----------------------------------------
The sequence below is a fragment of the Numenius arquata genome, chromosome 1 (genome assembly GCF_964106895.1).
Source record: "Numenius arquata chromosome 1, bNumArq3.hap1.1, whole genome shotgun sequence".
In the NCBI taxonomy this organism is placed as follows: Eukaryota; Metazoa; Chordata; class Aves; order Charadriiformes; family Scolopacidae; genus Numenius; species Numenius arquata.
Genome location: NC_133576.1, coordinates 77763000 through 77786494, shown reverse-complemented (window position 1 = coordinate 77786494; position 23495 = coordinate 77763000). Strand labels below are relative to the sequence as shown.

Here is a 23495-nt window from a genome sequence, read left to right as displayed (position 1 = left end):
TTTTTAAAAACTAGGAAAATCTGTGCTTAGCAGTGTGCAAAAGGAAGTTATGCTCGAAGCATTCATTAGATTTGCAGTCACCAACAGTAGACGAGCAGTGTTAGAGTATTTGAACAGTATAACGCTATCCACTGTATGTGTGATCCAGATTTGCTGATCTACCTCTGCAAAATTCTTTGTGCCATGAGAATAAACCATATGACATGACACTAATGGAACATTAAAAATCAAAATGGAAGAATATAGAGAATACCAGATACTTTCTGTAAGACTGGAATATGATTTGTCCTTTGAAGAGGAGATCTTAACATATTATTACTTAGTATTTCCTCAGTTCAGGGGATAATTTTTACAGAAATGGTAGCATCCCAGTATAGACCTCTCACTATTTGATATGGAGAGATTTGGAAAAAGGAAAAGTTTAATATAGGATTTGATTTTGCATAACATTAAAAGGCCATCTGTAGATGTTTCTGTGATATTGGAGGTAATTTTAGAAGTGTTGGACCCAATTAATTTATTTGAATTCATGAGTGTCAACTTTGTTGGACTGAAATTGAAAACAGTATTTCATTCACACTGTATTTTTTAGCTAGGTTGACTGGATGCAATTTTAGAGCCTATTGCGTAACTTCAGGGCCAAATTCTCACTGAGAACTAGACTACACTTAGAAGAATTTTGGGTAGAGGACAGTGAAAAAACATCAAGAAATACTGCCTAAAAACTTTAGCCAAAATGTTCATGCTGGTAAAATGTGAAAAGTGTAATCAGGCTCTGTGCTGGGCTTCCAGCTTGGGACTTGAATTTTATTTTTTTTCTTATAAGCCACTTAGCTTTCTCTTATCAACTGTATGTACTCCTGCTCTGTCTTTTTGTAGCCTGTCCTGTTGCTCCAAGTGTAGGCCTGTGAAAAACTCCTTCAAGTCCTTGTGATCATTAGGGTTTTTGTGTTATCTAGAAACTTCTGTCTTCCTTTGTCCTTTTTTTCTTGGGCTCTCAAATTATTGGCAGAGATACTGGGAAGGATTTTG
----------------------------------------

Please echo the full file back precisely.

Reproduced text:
The sequence below is a fragment of the Numenius arquata genome, chromosome 1 (genome assembly GCF_964106895.1).
Source record: "Numenius arquata chromosome 1, bNumArq3.hap1.1, whole genome shotgun sequence".
In the NCBI taxonomy this organism is placed as follows: Eukaryota; Metazoa; Chordata; class Aves; order Charadriiformes; family Scolopacidae; genus Numenius; species Numenius arquata.
Genome location: NC_133576.1, coordinates 77763000 through 77786494, shown reverse-complemented (window position 1 = coordinate 77786494; position 23495 = coordinate 77763000). Strand labels below are relative to the sequence as shown.

Here is a 23495-nt window from a genome sequence, read left to right as displayed (position 1 = left end):
TTTTTAAAAACTAGGAAAATCTGTGCTTAGCAGTGTGCAAAAGGAAGTTATGCTCGAAGCATTCATTAGATTTGCAGTCACCAACAGTAGACGAGCAGTGTTAGAGTATTTGAACAGTATAACGCTATCCACTGTATGTGTGATCCAGATTTGCTGATCTACCTCTGCAAAATTCTTTGTGCCATGAGAATAAACCATATGACATGACACTAATGGAACATTAAAAATCAAAATGGAAGAATATAGAGAATACCAGATACTTTCTGTAAGACTGGAATATGATTTGTCCTTTGAAGAGGAGATCTTAACATATTATTACTTAGTATTTCCTCAGTTCAGGGGATAATTTTTACAGAAATGGTAGCATCCCAGTATAGACCTCTCACTATTTGATATGGAGAGATTTGGAAAAAGGAAAAGTTTAATATAGGATTTGATTTTGCATAACATTAAAAGGCCATCTGTAGATGTTTCTGTGATATTGGAGGTAATTTTAGAAGTGTTGGACCCAATTAATTTATTTGAATTCATGAGTGTCAACTTTGTTGGACTGAAATTGAAAACAGTATTTCATTCACACTGTATTTTTTAGCTAGGTTGACTGGATGCAATTTTAGAGCCTATTGCGTAACTTCAGGGCCAAATTCTCACTGAGAACTAGACTACACTTAGAAGAATTTTGGGTAGAGGACAGTGAAAAAACATCAAGAAATACTGCCTAAAAACTTTAGCCAAAATGTTCATGCTGGTAAAATGTGAAAAGTGTAATCAGGCTCTGTGCTGGGCTTCCAGCTTGGGACTTGAATTTTATTTTTTTTCTTATAAGCCACTTAGCTTTCTCTTATCAACTGTATGTACTCCTGCTCTGTCTTTTTGTAGCCTGTCCTGTTGCTCCAAGTGTAGGCCTGTGAAAAACTCCTTCAAGTCCTTGTGATCATTAGGGTTTTTGTGTTATCTAGAAACTTCTGTCTTCCTTTGTCCTTTTTTTCTTGGGCTCTCAAATTATTGGCAGAGATACTGGGAAGGATTTTG